February 02, 2007
McDreamy or McSteamy?
Something Like Life
Feb. 2, 2007
A FEW weeks before Christmas, my sister posed an intriguing question to me via text message: “Are you for McDreamy or McSteamy?”
Without hesitation, I texted back, then asked her what was up. She told me that she was in one of those ubiquitous Yuletide bazaars and there was a stall selling T-shirts with the front printed with either “Team McDreamy” or “Team McSteamy.”
Now unless you’ve been living in Pluto — which, alas, has already been stripped off of its planetary privileges (mental note: must move to Uranus) — you probably know what I’m talking about. Yes, I confess, I am a Grey’s Anatomy fanatic. So much so that every week, I download the latest episode of Season 3 off the Internet.
Like so many of the TV show’s avid viewers, I can’t wait to find out what will eventually happen to the love affair of intern Meredith Grey (Ellen Pompeo) and Dr. Derek Shepherd (a.k.a. McDreamy, played by the cutie Patrick Dempsey), and how long Dr. Mark Sloane (a.k.a. McSteamy, the sizzling hot! Eric Dane) will keep upsetting the staff around Seattle Grace Hospital. (I must say the show’s cast really deserve their Screen Actors Guild award for Outstanding Performance by an Ensemble in a Drama Series. And yehey! Chandra Wilson, who brilliantly plays my fave tough-talking but lovable Dr. Miranda Bailey, also won the SAG for Best Actress in a Drama Series.)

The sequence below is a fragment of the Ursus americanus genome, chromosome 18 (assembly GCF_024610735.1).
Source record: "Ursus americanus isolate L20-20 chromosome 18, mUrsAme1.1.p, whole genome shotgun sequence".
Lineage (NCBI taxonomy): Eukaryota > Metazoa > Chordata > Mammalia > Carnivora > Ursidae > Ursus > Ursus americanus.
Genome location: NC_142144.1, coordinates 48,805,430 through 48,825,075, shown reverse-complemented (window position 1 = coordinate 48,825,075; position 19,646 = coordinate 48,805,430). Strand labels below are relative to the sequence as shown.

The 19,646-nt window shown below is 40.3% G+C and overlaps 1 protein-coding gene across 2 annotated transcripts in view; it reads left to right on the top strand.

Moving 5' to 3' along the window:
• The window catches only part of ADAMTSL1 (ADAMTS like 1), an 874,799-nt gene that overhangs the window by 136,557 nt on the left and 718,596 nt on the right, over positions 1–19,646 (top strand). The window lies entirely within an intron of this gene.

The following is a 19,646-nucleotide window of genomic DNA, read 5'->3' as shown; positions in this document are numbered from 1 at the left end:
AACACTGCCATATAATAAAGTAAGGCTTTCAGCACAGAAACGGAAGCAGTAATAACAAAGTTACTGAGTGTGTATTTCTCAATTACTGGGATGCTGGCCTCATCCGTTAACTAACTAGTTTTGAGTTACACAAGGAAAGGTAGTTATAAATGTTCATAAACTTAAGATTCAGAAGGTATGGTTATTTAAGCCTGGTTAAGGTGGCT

While it is simplistic to narrow men down to just these two types, the show is fairly accurate in depicting the maddening confusion women experience when faced with such a difficult choice. Should we choose McDreamy, the seeming all-American hero, albeit troubled and suffering his own inner demons? Or should we just have a go with the fairly predictable McSteamy, knowing fully well the relationship may not last? (I don’t know if the show on cable TV, still in Season 2, has already introduced the sweet and very much available Finn Dandridge [Chris O’Donnell], whom the interns quickly dub "McVet".)